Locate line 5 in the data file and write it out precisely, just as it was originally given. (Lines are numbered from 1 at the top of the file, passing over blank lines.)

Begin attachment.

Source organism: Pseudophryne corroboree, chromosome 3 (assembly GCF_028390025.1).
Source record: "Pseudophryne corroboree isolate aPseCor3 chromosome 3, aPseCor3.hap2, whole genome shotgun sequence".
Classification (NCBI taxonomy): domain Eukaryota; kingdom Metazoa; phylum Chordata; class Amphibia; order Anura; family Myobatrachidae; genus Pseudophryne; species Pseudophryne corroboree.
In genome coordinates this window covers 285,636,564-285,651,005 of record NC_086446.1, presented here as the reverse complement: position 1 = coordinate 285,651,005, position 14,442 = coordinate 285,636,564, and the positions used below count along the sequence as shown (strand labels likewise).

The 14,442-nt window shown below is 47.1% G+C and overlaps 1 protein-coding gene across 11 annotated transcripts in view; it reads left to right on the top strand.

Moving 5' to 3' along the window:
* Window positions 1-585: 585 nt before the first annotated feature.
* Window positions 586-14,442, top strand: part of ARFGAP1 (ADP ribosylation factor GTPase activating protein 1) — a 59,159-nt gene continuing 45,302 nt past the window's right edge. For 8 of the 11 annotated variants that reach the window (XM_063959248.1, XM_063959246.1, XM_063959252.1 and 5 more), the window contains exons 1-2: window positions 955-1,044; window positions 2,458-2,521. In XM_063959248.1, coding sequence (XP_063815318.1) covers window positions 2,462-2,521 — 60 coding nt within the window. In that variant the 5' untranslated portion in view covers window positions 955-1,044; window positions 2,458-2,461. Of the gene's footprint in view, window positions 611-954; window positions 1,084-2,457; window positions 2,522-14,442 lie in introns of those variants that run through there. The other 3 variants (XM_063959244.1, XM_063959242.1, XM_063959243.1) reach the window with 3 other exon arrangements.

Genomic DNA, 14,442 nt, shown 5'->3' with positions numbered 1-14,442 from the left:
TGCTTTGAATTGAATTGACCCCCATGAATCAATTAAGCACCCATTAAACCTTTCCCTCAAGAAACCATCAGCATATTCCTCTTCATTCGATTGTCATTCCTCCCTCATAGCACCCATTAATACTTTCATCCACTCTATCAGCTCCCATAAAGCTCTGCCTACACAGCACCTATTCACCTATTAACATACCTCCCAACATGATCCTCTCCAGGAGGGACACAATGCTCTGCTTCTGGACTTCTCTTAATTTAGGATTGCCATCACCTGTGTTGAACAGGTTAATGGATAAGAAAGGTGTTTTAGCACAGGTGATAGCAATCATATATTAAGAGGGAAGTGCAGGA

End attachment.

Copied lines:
The 14,442-nt window shown below is 47.1% G+C and overlaps 1 protein-coding gene across 11 annotated transcripts in view; it reads left to right on the top strand.